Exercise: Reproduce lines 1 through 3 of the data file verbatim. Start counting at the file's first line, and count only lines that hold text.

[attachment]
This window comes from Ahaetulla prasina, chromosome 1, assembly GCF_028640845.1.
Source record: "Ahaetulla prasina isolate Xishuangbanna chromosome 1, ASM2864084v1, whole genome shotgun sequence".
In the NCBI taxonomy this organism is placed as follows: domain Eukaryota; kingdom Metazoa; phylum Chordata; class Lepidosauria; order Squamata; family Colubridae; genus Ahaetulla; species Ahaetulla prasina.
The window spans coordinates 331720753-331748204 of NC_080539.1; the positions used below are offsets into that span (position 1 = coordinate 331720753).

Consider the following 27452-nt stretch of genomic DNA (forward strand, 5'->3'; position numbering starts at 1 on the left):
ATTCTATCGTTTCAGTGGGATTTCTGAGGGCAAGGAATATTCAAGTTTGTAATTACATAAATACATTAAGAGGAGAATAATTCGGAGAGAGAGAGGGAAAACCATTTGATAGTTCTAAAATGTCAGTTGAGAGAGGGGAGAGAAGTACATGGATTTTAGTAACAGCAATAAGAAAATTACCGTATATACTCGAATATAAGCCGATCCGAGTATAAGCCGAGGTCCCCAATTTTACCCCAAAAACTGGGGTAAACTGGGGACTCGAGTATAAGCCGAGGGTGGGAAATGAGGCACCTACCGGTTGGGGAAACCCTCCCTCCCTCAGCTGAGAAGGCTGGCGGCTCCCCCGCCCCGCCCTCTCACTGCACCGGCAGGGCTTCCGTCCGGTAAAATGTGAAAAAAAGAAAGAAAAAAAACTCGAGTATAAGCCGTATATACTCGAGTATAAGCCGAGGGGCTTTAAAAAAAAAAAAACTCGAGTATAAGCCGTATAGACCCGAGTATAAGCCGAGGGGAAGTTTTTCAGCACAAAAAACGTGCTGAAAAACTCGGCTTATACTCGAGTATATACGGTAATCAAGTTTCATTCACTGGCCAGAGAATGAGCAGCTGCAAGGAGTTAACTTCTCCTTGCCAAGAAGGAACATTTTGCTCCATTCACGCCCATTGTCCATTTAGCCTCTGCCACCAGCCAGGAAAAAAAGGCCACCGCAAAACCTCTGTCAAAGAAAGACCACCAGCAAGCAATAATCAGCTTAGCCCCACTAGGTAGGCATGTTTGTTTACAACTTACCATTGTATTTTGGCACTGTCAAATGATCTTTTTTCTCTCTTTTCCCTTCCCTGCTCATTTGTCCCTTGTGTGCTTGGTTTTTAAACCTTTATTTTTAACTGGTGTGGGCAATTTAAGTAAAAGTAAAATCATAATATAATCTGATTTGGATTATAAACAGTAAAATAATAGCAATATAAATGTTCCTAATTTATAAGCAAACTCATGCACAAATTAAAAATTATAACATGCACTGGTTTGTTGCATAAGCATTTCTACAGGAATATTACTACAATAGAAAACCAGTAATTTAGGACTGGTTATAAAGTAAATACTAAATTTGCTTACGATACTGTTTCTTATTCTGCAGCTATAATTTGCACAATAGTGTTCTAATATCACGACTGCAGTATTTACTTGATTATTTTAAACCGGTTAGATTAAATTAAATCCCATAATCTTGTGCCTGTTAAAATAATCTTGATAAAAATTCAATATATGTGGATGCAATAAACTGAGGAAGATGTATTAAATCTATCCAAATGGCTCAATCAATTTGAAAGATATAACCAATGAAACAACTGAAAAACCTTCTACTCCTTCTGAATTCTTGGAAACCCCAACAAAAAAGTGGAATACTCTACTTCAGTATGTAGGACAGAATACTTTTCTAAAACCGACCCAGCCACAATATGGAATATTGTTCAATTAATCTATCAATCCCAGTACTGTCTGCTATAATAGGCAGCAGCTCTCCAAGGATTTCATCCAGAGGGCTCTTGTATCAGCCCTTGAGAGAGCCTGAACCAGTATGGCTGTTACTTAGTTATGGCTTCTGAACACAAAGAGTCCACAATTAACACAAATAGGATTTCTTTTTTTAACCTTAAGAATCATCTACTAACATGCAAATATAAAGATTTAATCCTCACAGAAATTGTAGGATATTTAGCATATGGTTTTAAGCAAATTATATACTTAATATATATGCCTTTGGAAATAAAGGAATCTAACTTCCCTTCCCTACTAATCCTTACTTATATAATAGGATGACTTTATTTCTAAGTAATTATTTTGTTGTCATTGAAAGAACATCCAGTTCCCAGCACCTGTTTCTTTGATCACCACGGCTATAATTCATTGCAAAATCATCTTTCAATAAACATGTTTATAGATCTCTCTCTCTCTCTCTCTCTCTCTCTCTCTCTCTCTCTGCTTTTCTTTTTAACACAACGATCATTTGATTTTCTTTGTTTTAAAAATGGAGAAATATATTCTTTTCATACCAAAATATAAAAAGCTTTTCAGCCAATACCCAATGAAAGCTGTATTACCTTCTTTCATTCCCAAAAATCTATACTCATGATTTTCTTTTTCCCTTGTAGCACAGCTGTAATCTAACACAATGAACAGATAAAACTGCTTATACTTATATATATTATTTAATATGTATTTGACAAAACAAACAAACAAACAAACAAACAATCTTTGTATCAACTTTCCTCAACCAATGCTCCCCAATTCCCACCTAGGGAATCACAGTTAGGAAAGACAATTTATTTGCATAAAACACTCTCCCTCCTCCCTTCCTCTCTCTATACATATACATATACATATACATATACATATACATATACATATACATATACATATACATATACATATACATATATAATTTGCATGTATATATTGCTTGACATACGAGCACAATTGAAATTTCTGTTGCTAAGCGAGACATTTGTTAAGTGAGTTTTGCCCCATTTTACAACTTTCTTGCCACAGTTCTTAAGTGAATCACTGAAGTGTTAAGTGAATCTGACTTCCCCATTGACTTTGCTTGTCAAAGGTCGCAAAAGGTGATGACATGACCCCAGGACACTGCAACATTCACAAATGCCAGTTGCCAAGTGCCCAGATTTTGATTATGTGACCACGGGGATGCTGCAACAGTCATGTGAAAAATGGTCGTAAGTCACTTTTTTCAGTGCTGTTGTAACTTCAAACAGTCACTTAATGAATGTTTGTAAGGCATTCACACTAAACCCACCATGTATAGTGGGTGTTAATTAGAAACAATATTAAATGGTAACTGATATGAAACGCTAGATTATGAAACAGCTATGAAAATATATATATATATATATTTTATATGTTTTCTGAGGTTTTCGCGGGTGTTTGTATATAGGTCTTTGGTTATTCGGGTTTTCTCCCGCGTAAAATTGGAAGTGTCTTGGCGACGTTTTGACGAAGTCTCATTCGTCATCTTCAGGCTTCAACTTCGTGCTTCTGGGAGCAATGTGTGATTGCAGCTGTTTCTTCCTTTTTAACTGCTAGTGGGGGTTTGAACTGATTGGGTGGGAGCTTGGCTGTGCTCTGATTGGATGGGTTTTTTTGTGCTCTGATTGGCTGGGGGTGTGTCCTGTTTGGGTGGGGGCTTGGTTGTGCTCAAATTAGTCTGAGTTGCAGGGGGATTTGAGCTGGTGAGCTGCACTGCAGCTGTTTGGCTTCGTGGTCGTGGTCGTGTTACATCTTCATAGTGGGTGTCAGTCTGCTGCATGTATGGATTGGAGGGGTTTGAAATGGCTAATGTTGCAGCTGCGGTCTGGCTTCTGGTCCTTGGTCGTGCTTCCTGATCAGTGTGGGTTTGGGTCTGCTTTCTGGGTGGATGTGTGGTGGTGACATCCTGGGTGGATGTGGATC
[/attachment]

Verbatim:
This window comes from Ahaetulla prasina, chromosome 1, assembly GCF_028640845.1.
Source record: "Ahaetulla prasina isolate Xishuangbanna chromosome 1, ASM2864084v1, whole genome shotgun sequence".
In the NCBI taxonomy this organism is placed as follows: domain Eukaryota; kingdom Metazoa; phylum Chordata; class Lepidosauria; order Squamata; family Colubridae; genus Ahaetulla; species Ahaetulla prasina.